How to improve your credit score

This page is useful to anyone needing details on improving and preserving their credit score. It features information on what can affect your credit score and how you can check it.   

When trying to obtain financial products, such as a loan or credit, this can  be impacted by the details featured in your credit report.

How does a bad credit score happen?

Your credit rating can be affected by just some of the following:

  • Delayed or late payments on contractual arrangements and other credit facilities
  • CCJs
  • Records of other adverse financial milestones such as a default or Bankruptcy.

There are some useful tips that we’ve compiled that can help to boost your credit rating.

Improve your credit score by making payments on time

To help maintain a positive credit rating, it is highly recommended that you continue to make regular on-time payments to creditors. By doing this you are demonstrating your ability to budget and keep up to date with regular financial commitments. In the long term, by demonstrating this behaviour, you can help to ensure that creditors won’t refuse you credit at a point when you may need it most. Indicators on your credit report that highlight any missed payments could affect your ability to obtain credit.

Getting credit from short term lenders may affect your credit rating

If you have ever used the services of a short term credit provider, often referred to as payday lender or loan and subsequently paid it back on time, some creditors may deliberate on this when they are assessing an application for credit. This is because lending from short term credit providers can show that you required cash at short notice and did not have any alternative means of covering this. As a result a creditor’s approach to lending to customers who may have used such lines of credit could be seen as a potential lending risk.

credit-score-badLots of credit checks or scoring can affect your credit score

In the stages of searching for financial products, and obtaining ‘agreements in principle’ from a lender, the process will most certainly include a credit check. This however may present a problem. Many credit checks over a short  timescale could indicate to prospective lenders that you are applying for a lot of credit and potentially desperate. Ask any potential provider if the process during the application involves a credit check. Most firms will normally inform you that a ‘footprint’ will be left on your credit file when going through the process.

I don’t have a credit history

In the event you have never needed to get credit, this may affect  your ability to obtain it in the future. If lenders cannot see any detail on how you manage payments to existing creditors this could affect their evaluation of you being either  a high or low risk borrower. While this may be an issue in the short term it can be easy to rectify. If you already have a gym membership or contract phone this can help. Making payments and clearing outstanding balances on financial products like a credit card can also help you to shape and develop a credit history. The key thing here is to make sure that any providers that you use will share your paying habits with  a credit reference agency such as Experian or Equifax.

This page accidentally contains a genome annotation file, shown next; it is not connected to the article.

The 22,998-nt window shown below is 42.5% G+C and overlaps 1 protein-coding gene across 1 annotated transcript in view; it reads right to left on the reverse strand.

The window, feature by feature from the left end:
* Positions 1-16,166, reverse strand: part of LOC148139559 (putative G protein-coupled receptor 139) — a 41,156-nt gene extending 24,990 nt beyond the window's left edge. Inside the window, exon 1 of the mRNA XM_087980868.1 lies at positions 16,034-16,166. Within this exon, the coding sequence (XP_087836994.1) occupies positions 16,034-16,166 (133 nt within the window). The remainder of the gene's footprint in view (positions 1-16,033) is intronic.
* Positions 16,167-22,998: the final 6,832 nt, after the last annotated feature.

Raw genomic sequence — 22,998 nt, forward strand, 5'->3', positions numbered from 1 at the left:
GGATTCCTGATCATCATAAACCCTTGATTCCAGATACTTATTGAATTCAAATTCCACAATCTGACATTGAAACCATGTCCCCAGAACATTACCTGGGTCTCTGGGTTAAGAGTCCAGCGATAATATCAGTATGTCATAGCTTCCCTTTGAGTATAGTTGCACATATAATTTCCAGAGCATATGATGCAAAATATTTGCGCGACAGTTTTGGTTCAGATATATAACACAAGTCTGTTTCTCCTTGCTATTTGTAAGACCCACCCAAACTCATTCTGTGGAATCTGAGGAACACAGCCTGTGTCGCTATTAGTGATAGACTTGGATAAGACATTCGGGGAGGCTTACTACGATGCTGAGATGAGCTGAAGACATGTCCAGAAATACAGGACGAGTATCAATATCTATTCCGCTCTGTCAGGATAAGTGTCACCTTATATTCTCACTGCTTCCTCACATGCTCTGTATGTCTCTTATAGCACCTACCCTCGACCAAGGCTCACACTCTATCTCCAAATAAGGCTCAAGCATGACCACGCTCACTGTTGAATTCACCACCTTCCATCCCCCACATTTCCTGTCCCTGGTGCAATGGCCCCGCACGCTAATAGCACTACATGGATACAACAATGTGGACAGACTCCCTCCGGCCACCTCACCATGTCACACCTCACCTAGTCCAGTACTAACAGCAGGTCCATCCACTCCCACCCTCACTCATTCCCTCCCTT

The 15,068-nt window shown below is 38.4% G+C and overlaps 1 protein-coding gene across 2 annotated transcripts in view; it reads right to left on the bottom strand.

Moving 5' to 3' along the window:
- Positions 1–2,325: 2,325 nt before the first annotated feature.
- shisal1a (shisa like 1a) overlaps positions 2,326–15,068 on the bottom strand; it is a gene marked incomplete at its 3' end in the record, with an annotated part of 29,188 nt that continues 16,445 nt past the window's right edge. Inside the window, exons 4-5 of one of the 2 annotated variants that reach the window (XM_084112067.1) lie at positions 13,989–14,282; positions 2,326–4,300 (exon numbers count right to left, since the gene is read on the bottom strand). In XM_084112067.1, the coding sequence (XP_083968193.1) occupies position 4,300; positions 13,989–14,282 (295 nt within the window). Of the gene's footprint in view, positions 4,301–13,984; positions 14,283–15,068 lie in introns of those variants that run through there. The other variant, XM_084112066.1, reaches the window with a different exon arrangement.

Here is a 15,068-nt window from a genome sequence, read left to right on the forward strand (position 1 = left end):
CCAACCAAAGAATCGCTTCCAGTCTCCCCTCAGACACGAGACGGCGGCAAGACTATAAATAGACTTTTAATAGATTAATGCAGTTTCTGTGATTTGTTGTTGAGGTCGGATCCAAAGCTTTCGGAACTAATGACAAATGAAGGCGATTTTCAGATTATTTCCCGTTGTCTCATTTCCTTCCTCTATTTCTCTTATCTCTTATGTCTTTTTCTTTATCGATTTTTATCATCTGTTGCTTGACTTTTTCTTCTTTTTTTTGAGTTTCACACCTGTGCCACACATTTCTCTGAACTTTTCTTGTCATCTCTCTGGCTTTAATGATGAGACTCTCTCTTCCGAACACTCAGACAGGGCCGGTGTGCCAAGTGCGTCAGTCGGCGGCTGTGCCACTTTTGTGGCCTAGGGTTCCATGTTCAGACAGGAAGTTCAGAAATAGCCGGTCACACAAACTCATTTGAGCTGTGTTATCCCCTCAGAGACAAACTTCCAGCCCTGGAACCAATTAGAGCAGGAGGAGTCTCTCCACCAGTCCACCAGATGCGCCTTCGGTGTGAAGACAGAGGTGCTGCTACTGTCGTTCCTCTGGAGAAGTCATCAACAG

If you owe too much elsewhere this will affect your credit score

Try to settle as much of your existing debt then wait for three or months or more before applying again. If you have credit sources that have reached their limit this can also have a detrimental impact.

credit-score-goodRegister on the electoral roll

If you are not registered on the electoral roll it can affect your ability to get credit from lenders and is also deemed as a criminal offence.
While there is an easy solution to fix this what you should remember is that it could have a big effect on your credit applications. Registering on the electoral roll provides assurances and evidence of your current address. It also demonstrates stability. In order to register on the electoral roll you will need to contact your local authority.

Financial links and relationships with ex partners

Always consider who you are currently connected to in a financial capacity. For instance this could be an ex business partner, or partner with whom you shared a joint bank account or held avenues of credit. Ensure any detail in your credit file is correct and up to date. This may make a difference should you apply for credit as an individual or with this person. If you are not currently connected you can have a Notice of Correction applied to your credit file. You can do this by getting in touch with any of the major credit reference agencies which include Equifax, Experian and Call Credit.